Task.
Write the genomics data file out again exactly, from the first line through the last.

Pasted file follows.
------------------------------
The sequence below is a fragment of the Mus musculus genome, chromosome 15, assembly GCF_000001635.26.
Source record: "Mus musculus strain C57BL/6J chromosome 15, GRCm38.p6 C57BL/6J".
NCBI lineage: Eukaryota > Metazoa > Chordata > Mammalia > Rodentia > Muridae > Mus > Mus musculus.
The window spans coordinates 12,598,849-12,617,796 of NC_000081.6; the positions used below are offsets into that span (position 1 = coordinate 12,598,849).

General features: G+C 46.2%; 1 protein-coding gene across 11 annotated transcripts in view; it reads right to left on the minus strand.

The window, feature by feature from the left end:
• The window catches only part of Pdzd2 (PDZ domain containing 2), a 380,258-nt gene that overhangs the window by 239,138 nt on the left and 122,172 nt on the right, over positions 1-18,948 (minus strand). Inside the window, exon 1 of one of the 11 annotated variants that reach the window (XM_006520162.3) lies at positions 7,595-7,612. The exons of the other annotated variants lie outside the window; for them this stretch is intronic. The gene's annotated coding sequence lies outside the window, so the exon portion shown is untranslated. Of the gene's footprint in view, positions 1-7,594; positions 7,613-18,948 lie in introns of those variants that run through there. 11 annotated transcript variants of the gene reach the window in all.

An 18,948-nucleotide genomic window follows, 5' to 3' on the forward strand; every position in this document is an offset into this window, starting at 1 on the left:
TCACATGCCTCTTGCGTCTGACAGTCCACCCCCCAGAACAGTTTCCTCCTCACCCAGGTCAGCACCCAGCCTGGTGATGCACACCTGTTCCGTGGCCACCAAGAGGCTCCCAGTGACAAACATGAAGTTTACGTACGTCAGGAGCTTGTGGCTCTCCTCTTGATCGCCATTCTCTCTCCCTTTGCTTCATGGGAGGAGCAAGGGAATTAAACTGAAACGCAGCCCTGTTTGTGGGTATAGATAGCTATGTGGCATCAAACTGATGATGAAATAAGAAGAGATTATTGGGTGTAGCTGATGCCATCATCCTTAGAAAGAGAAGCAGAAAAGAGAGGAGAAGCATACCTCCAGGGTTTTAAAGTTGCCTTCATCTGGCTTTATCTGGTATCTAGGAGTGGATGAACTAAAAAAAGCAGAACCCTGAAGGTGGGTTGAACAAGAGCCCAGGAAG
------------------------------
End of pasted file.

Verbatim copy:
The sequence below is a fragment of the Mus musculus genome, chromosome 15, assembly GCF_000001635.26.
Source record: "Mus musculus strain C57BL/6J chromosome 15, GRCm38.p6 C57BL/6J".
NCBI lineage: Eukaryota > Metazoa > Chordata > Mammalia > Rodentia > Muridae > Mus > Mus musculus.
The window spans coordinates 12,598,849-12,617,796 of NC_000081.6; the positions used below are offsets into that span (position 1 = coordinate 12,598,849).

General features: G+C 46.2%; 1 protein-coding gene across 11 annotated transcripts in view; it reads right to left on the minus strand.

The window, feature by feature from the left end:
• The window catches only part of Pdzd2 (PDZ domain containing 2), a 380,258-nt gene that overhangs the window by 239,138 nt on the left and 122,172 nt on the right, over positions 1-18,948 (minus strand). Inside the window, exon 1 of one of the 11 annotated variants that reach the window (XM_006520162.3) lies at positions 7,595-7,612. The exons of the other annotated variants lie outside the window; for them this stretch is intronic. The gene's annotated coding sequence lies outside the window, so the exon portion shown is untranslated. Of the gene's footprint in view, positions 1-7,594; positions 7,613-18,948 lie in introns of those variants that run through there. 11 annotated transcript variants of the gene reach the window in all.

An 18,948-nucleotide genomic window follows, 5' to 3' on the forward strand; every position in this document is an offset into this window, starting at 1 on the left:
TCACATGCCTCTTGCGTCTGACAGTCCACCCCCCAGAACAGTTTCCTCCTCACCCAGGTCAGCACCCAGCCTGGTGATGCACACCTGTTCCGTGGCCACCAAGAGGCTCCCAGTGACAAACATGAAGTTTACGTACGTCAGGAGCTTGTGGCTCTCCTCTTGATCGCCATTCTCTCTCCCTTTGCTTCATGGGAGGAGCAAGGGAATTAAACTGAAACGCAGCCCTGTTTGTGGGTATAGATAGCTATGTGGCATCAAACTGATGATGAAATAAGAAGAGATTATTGGGTGTAGCTGATGCCATCATCCTTAGAAAGAGAAGCAGAAAAGAGAGGAGAAGCATACCTCCAGGGTTTTAAAGTTGCCTTCATCTGGCTTTATCTGGTATCTAGGAGTGGATGAACTAAAAAAAGCAGAACCCTGAAGGTGGGTTGAACAAGAGCCCAGGAAG